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Hatching A Plan B

Posted on: October 3rd, 2011 by Bill Keenen

My music has stopped, gotten louder, started again and changed keys several times. After UCLA, I spent eight years doing public accounting as a CPA with Deloitte. Using my media experience, I joined KTLA-TV and then Wometco Broadcasting. I was the original CFO at E! Entertainment Television, helping the network grow from an idea to a global brand. After 11 years there, I chose a new career as the CEO at Spun.com, an Internet music exchange.

When I resigned as CEO in 2002, I was lucky to find CFO work – both consulting and full time. In 2007 I heard Eric give his talk on “Crossing the Rubicon.” (Even with three years of Latin he still had to explain it to me.) So I started Keen CFOs, which provides interim CFOs for media and entertainment companies.

Lessons learned:

Think about what you don’t want to do – This will help if you don’t know exactly what your Plan B is. There were several problems with me being a CEO. My ego liked the title, but my sleep habits and personal life suffered tremendously. I did not want to run a company; I wanted to work for myself.

Spend time each week “not working” – When you have a job, you may feel that networking is “not working” or “not what I’m paid to do.” Not so! Active networking while you’re employed provides the dual benefit of helping both you and your current company. The more contacts you make and cultivate, the better able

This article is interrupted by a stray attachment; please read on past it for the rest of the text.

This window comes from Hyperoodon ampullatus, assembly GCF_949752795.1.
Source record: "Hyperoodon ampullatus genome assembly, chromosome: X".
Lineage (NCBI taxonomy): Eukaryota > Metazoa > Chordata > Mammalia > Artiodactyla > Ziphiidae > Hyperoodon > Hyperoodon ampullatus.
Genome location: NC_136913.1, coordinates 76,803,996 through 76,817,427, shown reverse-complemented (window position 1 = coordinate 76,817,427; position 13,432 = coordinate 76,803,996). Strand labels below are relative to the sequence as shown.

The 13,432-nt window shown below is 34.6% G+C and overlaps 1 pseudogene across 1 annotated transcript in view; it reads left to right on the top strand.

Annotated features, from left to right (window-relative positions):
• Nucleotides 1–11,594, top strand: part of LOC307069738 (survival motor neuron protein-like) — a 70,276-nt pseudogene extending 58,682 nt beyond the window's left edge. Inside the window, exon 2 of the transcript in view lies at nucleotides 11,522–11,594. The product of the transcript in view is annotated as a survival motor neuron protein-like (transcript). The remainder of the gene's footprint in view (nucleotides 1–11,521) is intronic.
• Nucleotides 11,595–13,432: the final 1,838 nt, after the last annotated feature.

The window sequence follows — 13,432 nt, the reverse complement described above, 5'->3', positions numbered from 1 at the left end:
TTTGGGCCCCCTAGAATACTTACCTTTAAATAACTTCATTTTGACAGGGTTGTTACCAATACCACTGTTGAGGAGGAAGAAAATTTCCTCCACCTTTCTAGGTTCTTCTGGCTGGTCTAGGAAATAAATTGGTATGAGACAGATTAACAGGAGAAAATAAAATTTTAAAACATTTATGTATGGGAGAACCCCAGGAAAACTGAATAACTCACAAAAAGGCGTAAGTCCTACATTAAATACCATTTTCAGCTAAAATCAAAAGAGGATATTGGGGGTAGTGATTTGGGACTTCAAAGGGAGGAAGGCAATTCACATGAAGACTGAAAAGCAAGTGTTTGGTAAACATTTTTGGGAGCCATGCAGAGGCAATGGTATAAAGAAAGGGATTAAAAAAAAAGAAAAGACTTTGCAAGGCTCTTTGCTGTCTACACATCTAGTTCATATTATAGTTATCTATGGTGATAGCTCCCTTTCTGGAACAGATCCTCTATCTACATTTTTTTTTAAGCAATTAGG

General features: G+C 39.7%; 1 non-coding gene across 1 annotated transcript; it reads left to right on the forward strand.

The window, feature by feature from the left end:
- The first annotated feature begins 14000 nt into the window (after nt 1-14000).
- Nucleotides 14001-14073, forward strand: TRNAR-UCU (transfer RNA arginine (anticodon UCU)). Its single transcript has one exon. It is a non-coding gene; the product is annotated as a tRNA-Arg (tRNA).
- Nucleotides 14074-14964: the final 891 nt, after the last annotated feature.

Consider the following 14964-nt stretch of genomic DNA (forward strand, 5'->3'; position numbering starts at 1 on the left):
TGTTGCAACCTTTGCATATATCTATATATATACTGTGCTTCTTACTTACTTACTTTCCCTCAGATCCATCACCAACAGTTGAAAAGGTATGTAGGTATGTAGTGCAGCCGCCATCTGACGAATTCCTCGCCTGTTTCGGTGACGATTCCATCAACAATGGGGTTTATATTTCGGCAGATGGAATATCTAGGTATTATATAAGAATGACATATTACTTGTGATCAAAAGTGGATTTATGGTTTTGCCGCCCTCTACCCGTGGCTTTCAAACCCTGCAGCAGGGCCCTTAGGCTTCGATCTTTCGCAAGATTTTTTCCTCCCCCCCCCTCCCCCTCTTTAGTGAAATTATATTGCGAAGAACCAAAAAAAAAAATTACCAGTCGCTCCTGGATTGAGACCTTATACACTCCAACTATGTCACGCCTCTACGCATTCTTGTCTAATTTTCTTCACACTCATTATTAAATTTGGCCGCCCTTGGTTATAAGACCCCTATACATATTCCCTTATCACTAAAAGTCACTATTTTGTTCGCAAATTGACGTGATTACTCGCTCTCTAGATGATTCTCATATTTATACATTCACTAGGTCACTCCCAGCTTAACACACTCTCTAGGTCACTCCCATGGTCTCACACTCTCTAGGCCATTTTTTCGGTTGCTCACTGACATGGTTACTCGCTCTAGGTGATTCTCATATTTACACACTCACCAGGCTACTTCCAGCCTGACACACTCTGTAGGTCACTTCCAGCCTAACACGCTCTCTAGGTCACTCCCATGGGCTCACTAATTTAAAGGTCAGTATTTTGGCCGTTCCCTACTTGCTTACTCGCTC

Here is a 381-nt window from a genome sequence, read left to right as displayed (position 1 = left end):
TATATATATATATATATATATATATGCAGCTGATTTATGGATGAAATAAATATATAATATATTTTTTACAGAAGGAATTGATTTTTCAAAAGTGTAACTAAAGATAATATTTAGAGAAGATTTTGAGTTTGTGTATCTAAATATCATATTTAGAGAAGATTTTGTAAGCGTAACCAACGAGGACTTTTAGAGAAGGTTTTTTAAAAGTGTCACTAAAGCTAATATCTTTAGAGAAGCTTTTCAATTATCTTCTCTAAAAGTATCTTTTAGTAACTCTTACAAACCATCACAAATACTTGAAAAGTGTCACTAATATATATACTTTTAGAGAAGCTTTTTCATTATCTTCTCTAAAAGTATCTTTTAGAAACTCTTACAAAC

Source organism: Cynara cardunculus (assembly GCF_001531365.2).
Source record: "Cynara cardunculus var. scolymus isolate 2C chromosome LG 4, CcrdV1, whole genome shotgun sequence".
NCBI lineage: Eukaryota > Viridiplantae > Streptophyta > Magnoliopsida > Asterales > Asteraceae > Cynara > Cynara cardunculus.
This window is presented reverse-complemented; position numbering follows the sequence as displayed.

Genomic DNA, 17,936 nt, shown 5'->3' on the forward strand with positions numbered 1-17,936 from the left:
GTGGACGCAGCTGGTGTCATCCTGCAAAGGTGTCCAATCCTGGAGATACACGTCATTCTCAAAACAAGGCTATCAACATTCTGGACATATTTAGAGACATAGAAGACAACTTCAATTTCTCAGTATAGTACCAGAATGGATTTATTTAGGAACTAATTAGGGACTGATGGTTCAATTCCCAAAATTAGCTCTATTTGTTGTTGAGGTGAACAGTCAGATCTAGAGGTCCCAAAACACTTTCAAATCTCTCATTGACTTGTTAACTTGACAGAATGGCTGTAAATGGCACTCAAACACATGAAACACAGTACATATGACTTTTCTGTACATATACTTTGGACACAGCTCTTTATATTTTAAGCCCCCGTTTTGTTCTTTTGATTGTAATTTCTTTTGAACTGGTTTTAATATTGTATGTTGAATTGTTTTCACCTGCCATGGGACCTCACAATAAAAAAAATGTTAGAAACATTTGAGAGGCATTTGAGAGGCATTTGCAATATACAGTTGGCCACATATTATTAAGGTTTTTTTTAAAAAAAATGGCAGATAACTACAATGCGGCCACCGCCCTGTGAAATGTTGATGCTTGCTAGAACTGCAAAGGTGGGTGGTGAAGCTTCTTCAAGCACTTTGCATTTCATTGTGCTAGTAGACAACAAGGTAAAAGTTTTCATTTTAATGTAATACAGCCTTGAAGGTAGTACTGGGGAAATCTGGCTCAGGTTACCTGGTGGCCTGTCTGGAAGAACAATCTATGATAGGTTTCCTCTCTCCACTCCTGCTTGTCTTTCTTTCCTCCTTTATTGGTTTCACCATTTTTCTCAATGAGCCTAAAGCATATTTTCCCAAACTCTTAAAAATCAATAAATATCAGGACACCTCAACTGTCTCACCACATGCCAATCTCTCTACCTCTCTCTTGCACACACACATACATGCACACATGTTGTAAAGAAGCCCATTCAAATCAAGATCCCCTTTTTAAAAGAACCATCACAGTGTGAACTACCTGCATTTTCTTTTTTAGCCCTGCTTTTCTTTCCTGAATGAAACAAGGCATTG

“When you have a job, you may feel that networking is ‘not working’ or ‘not what I’m paid to do.’ Not so!” Bill Keenan

you are to solve issues related to your current employment (in addition to ensuring that another job, career or business opportunity awaits you).

Give and ask for help – Go out of your way to answer questions and provide networking contacts for others. Treat those in transition as you would want to be treated.
It’s good karma and also ensures when you need to ask for help, folks will be there to take your call.

Keep track of contacts – The next time a salesman comes to call, learn what he uses to keep track of his contacts. Follow the ABC principle: Always be selling…
yourself! Study the techniques of the good salespeople you come across. Most finance professionals have ignored these skills for the entirety of their careers.

And finally, transition will be constant – Be aware of this fact, accept it and be ready to act when change occurs. I’ve had several careers so far, and I know that I will have more. Be ready with a Plan B… and possibly a Plan C and D. I am certain the music will start and stop again. Fortunately, I love all kinds of music. Rock on!


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Question: I've been out of work for a while. Do I take a job offer if the pay is awful?

Answer: Yes, taking a job, sometimes any job particularly if you have not worked in a while is good not only for your paycheck but for your mental health as you search for the job you really want. There is no shame in accepting work for honest pay. You are in transition and you need to remind yourself of that and not feel bad if the job you have now or are considering isn't willing to pay you what you are worth. There will be a job out there that will and you need to use all of your resources available including interim work to realize your goals. Taking a low paying job in the meantime may bruise your ego but it won't kill your pride or your wallet.

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